JV: I consider myself a writer doing all those other jobs. I believe the ability to write is the most versatile and important skill in life. You can do so much with it and it truly is both an art and a skill that few people can do well. Each one of the careers you mentioned require the ability to write so I try (and am sometimes forced to) write often. The draft of this book came to me about five months after I had written down the goal to write a children’s book in 2013. I woke up with a few lines in my head out of nowhere. I had programmed my subconscious to work on it in months in advance and then it came to me. After I had the first few lines I was able to complete a rough draft by then end of the day. It took months to refine that draft and craft the final product (and I’m still tinkering with it).
TCBR: Do you think any of your experiences and skills used as a kid show entertainer helped you to execute this first children’s book?
JV: I think it gave me the confidence that I could—and maybe even should—write for them. Having entertained kids for so many years empowered me and helped me realized that they needed this message and would greatly benefit from it.
TCBR: Are you working on anything new?
JV: I’ve been bitten. I can’t stop thinking of children’s book ideas. I’m keeping a list and I’m working on new ideas and bits every day. I have joined the SCBWI and am going to a workshop. I think my next career is going to be as a full time children’s book author. Aside from children’s books, I have been working on a business parable book for the last two years. I was planning to self publish it but a fabulous agent contacted me and I am confident we’ll have a publishing contract before the end of the year.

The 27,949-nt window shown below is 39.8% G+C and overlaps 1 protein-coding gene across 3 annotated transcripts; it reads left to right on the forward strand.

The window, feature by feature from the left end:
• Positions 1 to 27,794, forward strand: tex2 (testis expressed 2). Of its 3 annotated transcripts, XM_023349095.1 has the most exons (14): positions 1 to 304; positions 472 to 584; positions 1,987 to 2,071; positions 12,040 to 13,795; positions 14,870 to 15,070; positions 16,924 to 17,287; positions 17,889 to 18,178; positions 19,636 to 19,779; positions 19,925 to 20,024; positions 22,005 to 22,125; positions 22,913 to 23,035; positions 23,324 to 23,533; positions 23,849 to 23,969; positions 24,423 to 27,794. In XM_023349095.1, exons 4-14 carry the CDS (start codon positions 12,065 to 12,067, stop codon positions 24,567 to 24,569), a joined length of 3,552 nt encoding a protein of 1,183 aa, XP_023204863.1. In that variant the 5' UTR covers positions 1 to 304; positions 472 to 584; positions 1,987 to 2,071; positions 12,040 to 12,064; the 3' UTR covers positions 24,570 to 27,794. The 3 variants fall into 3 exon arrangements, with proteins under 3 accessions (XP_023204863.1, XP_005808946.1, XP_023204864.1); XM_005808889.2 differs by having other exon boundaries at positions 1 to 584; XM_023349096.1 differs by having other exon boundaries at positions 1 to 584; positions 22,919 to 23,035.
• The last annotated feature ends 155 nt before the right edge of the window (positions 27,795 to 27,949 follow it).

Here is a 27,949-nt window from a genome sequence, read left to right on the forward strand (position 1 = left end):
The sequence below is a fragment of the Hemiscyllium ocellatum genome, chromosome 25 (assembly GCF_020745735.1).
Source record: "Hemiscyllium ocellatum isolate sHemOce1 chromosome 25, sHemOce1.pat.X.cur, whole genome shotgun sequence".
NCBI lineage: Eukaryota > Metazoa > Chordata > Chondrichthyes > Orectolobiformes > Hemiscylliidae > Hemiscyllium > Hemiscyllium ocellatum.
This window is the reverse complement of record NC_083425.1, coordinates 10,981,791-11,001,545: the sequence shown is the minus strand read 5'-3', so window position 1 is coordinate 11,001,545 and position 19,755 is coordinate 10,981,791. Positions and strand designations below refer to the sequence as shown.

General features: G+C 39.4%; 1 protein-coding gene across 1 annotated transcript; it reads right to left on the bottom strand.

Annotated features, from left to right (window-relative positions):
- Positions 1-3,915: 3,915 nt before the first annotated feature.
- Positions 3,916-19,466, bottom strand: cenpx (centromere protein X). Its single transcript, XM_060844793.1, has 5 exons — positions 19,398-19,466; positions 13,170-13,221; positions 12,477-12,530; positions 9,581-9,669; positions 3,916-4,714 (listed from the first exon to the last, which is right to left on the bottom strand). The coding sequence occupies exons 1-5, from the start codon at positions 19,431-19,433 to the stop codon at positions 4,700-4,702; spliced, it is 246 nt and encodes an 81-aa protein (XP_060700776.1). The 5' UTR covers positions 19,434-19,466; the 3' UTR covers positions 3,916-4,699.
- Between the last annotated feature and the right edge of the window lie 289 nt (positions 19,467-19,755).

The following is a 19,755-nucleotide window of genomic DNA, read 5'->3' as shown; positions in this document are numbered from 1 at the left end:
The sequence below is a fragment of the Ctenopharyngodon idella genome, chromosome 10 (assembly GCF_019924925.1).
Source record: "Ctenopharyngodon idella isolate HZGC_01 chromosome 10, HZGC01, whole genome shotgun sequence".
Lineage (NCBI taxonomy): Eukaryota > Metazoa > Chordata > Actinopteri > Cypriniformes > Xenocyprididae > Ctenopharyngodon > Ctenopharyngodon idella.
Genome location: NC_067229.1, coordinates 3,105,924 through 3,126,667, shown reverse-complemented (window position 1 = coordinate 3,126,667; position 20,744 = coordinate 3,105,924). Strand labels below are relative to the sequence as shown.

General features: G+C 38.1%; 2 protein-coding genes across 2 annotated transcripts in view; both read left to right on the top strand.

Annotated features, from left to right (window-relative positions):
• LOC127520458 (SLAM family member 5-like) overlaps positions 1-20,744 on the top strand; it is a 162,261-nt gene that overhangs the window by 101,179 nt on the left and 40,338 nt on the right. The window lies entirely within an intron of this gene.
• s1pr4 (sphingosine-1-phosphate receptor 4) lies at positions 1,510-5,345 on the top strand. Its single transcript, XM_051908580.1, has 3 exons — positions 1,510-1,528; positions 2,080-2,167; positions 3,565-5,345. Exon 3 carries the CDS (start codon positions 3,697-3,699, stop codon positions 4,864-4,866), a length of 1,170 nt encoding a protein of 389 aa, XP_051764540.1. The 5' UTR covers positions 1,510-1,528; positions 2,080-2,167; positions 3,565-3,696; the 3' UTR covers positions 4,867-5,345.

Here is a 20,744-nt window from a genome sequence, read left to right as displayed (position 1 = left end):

TCBR: What were your favorite childhood books?
JV: The Berenstains’ “B” Book by Stan and Jan Berenstain. I had that book memorized when I was a kid. I also loved Wacky Wednesday by Dr. Seuss. Today my favorite kids books are And to think that I saw it on Mulberry Street by Dr. Seuss and My New Teacher and Me! by Al Yankovic.
TCBR: Before we end, do you have any parting words of inspiration or anything in general that you would like to share about Little Jimmy Says, “Same is Lame”?
JV: On the surface, the message of Same Is Lame is all about self-acceptance and the acceptance of others. Simply, being comfortable with who you are and understanding that it’s okay to be different and it’s okay that others are different. But at a deeper level, I’m trying to get people to realize the power of fully embracing the traits that make you different and give you the confidence to leverage them, capitalize on them and exploit them. Only when you fully embrace your differences—not just accept them—will you truly be able to stand out and use them to your full advantage and leverage your true authentic self.
All the proceeds from this book are going to fund the Same Is lame Foundation for kids. It’s a non-profit organization (501 C3 pending) I created this year to support exceptional children with extraordinary talent. Kids who want to leverage their gifts but don’t have the financial or emotional support. I’m excited to see what kind of impact the book and foundation can make on the lives of both children and adults.
Read The Children’s Book Review‘s full review of Little Jimmy Says, “Same is Lame”.